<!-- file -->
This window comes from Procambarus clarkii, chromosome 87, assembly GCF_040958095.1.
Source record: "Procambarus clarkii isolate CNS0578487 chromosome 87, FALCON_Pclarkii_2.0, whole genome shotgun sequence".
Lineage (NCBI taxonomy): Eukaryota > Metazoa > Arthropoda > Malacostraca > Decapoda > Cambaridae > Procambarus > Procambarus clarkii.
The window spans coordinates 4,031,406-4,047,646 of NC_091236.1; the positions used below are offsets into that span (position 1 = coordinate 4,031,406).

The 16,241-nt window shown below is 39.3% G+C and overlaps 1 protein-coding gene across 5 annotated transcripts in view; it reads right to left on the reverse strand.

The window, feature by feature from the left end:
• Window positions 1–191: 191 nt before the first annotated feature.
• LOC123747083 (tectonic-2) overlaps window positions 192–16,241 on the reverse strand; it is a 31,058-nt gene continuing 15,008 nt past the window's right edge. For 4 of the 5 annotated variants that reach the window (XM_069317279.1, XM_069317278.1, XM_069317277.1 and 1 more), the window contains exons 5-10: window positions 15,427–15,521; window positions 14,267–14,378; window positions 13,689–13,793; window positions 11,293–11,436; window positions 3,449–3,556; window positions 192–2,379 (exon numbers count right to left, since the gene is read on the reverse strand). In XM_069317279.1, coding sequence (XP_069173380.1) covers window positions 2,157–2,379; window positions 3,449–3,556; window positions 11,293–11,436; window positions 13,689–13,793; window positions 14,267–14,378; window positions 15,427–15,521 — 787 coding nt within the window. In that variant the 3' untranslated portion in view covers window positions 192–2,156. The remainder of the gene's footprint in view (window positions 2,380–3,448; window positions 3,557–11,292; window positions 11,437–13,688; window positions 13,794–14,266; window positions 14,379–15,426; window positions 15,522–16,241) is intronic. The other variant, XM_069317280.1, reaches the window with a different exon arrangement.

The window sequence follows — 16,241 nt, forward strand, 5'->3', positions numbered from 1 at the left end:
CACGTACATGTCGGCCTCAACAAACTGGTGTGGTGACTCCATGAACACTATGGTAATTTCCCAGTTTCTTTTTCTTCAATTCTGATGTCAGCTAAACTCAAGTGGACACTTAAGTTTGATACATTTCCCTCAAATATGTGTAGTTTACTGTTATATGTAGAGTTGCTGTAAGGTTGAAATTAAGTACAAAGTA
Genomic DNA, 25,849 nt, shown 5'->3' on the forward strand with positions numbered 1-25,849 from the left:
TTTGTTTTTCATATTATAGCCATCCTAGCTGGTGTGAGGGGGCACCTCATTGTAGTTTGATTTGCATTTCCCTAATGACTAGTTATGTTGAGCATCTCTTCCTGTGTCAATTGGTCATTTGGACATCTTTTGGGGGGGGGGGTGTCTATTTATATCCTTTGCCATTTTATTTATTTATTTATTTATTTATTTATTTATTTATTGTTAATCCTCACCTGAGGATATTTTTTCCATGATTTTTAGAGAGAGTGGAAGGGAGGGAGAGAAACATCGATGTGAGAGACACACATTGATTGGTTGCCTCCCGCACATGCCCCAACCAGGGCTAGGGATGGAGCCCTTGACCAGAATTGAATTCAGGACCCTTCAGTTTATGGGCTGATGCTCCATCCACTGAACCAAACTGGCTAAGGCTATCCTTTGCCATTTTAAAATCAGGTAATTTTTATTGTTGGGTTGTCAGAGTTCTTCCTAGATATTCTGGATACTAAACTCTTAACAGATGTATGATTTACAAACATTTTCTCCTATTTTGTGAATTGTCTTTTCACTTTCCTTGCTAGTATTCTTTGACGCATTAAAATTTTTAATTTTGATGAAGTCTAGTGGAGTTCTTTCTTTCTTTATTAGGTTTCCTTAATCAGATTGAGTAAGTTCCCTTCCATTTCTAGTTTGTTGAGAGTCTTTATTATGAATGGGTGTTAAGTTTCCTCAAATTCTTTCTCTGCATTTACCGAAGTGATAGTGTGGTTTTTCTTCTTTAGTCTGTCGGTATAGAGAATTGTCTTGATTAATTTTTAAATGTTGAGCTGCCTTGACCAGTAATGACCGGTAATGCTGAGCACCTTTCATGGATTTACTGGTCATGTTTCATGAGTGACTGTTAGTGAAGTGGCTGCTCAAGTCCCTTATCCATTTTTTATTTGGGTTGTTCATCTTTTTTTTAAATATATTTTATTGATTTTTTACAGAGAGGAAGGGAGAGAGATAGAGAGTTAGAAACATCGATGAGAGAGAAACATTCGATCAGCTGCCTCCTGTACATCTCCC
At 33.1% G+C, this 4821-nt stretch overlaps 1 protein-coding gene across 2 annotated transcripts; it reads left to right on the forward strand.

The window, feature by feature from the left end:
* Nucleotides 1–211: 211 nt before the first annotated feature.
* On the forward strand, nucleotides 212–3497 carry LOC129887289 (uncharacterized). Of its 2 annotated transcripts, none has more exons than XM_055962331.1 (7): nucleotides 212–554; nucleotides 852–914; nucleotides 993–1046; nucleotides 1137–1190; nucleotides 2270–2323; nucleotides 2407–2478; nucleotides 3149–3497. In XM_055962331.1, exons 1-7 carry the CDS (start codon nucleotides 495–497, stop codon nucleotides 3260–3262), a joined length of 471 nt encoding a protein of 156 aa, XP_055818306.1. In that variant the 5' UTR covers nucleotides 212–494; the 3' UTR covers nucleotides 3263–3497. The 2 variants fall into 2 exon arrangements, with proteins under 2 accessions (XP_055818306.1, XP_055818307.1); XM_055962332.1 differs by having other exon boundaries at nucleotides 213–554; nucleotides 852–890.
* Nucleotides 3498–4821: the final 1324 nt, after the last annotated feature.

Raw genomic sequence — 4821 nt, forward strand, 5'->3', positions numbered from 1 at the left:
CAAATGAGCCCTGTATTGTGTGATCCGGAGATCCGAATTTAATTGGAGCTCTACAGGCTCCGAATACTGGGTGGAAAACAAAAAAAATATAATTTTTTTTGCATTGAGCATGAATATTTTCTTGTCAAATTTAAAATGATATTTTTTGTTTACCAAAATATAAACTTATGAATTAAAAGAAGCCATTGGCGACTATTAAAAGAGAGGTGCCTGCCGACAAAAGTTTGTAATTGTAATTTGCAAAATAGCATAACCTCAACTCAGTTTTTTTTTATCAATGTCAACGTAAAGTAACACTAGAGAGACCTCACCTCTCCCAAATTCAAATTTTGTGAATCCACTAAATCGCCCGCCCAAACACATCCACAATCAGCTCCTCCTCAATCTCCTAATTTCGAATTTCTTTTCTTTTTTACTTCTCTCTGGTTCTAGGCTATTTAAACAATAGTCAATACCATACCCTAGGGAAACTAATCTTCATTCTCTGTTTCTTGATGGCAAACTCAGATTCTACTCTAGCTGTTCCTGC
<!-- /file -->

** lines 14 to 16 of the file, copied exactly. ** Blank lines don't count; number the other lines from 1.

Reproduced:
The window, feature by feature from the left end:
* Nucleotides 1–211: 211 nt before the first annotated feature.
* On the forward strand, nucleotides 212–3497 carry LOC129887289 (uncharacterized). Of its 2 annotated transcripts, none has more exons than XM_055962331.1 (7): nucleotides 212–554; nucleotides 852–914; nucleotides 993–1046; nucleotides 1137–1190; nucleotides 2270–2323; nucleotides 2407–2478; nucleotides 3149–3497. In XM_055962331.1, exons 1-7 carry the CDS (start codon nucleotides 495–497, stop codon nucleotides 3260–3262), a joined length of 471 nt encoding a protein of 156 aa, XP_055818306.1. In that variant the 5' UTR covers nucleotides 212–494; the 3' UTR covers nucleotides 3263–3497. The 2 variants fall into 2 exon arrangements, with proteins under 2 accessions (XP_055818306.1, XP_055818307.1); XM_055962332.1 differs by having other exon boundaries at nucleotides 213–554; nucleotides 852–890.